“Then one of the guys (military) told everyone to leave. So, I was left alone with him in that room. And when I was there, what was he going to do? He raped me”Hilda Narciso, a survivor of the Martial Law-period human rights violations
More than three decades have passed since the brutal era of martial law that started seven years into the former president Ferdinand Marcos’ 1965-1986 rule. During the era, thousands of Marcos’ alleged oppositions were arrested, many tortured, sexually abused, and killed. The “People Power” Revolution in the Philippines in 1986 ousted the dictator and brought euphoria to a nation besieged with much suffering. Such suffering could have been the foundation for confronting the past and building a lasting peace, but fast forward to 2022, in the country’s latest presidential election, talks of past atrocities might have been shunned, and issues of transitional justice are not in the spotlight.
Two long-running insurgencies in the Philippines also took root during these repressive years – one by the communist movement and one by the Bangsamoro. Many innocent civilians and communities were caught in the middle of the clashes between state forces and the insurgencies. Serious neglect by the state, systematic violence, and a nationwide culture of impunity were preconditions for the long-standing historical injustice and armed conflict.
The Marcos estate has neither apologised for, nor properly addressed events of the past – a fact compounded by the government’s lack of sensitivity to the martial law human rights victims. While Congress has established the Human Rights Victims’ Claims Board in 2013 to provide reparations to victims of the Marcos-era violations (with 96% applications adjudicated of the 75,730 received), the opportunity to systematically reform the institution was missed since not a single criminal court case of human rights violations against the architects of martial law has been won. You may watch the interview with Hilda Narciso, one of the survivors, here.
Many victims and survivors fear the horrors of Marcos’ rule would be diminished when the state needs to acknowledge the rights of the victims and its own obligations as a means to transform conflict are not taken into account – especially in a vital moment like the presidential election. Given the past violent legacy of Marcos’ dictatorship, the government has no lustration policy or vetting process and no clear framework for electoral reforms (where political dynasties take hold of powerful positions). A case study, written by AJAR and Alternative Law Groups Philippines – The Transitional Justice: the Philippines Case Study – notes that a meaningful transitional justice process should include an inclusive approach that involves all affected parties and communities, relevant conflict actors, and wider post-conflict society.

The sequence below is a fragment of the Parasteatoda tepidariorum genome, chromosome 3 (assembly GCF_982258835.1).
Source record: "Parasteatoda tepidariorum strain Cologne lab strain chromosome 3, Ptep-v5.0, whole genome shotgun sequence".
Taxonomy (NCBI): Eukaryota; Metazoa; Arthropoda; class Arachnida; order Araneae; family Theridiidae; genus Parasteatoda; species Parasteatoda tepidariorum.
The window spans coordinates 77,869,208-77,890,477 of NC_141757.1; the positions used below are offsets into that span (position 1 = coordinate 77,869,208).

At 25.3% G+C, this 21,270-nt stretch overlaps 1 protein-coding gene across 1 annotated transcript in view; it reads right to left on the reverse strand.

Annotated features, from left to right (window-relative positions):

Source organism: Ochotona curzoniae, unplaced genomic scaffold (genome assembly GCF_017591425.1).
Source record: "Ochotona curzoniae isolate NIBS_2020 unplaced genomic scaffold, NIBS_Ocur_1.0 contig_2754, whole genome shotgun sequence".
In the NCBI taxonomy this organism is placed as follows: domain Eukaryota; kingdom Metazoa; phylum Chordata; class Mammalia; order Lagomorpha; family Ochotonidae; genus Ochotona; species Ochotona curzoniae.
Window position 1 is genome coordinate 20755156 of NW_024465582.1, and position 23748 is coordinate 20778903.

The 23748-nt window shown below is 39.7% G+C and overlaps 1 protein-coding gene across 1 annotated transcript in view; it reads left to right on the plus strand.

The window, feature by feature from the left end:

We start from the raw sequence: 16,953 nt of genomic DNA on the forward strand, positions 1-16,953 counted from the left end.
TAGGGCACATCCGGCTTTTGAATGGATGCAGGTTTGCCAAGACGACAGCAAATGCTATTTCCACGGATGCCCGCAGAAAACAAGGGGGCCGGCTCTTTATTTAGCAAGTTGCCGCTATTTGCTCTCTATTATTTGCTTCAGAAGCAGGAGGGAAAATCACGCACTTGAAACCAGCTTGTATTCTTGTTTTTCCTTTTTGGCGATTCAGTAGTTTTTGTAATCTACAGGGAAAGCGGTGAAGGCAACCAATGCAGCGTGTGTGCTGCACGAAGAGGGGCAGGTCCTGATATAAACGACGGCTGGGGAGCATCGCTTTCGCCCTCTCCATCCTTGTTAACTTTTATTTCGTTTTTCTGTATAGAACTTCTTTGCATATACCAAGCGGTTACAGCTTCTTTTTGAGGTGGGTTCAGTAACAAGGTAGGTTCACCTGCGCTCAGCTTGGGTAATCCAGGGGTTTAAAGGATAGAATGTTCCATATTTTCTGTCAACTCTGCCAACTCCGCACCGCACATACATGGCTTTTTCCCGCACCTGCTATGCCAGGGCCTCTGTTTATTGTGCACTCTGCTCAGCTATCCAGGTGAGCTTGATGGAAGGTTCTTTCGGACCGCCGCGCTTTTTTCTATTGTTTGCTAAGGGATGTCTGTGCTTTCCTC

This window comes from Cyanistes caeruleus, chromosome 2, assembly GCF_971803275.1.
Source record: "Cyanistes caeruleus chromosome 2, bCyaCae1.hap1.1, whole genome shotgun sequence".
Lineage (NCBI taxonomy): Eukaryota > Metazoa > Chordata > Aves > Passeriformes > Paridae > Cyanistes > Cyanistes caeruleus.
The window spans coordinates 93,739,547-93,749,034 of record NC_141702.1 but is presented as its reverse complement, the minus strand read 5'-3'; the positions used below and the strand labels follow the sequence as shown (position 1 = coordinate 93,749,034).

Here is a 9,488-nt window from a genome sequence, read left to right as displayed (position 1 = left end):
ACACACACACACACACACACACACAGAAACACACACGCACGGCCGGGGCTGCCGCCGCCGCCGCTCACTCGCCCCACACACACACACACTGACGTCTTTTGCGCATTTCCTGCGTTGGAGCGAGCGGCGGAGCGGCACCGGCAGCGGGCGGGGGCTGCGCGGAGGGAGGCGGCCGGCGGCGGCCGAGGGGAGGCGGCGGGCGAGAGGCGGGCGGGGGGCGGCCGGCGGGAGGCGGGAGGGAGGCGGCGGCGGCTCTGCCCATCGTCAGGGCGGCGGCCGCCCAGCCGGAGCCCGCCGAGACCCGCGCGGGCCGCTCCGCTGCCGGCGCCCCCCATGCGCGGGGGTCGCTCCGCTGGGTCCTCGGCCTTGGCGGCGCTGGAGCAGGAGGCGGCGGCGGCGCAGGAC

The election moment caught our attention since AJAR and Alternative Law Groups have years of programmes that discuss the foundations of transitional justice (TJ), current initiatives and prospects of TJ in the Philippines. Initiatives and prospects discussed include Bangsamoro and Transitional Justice and Reconciliation Commission, WB-IOM recommendations on Bangsamoro land issues, Martial Law and the Human Rights Victims Claims Board (HRVCB), the disarmament, demobilisation, and reintegration (DDR) discourse on the peace tables, as well as the current internal situation of the Communist Party of the Philippines (CPP).
In the dawn of the new leadership, transitional justice remains a challenge for the Phillippines – an undertaking the country’s next leader should commit to. Given the conflict has also affected women to a greater extent, there’s a need to join efforts and incorporate a gender perspective in the field of truth-seeking, criminal accountability, reparations, and institutional reform on a national level, accompanied by reconciliation initiatives by various sectors of civil society at regional and local levels. While in general conflicts are being managed and resolved through the various processes, the new president should oversee initiatives that fully address the root causes and effects that continually ignite their repetition. Justice and reparation, and acknowledgement of the past atrocities and abuses, should be focused on the victims and survivors – and ensure its inclusivity for all parties to participate in.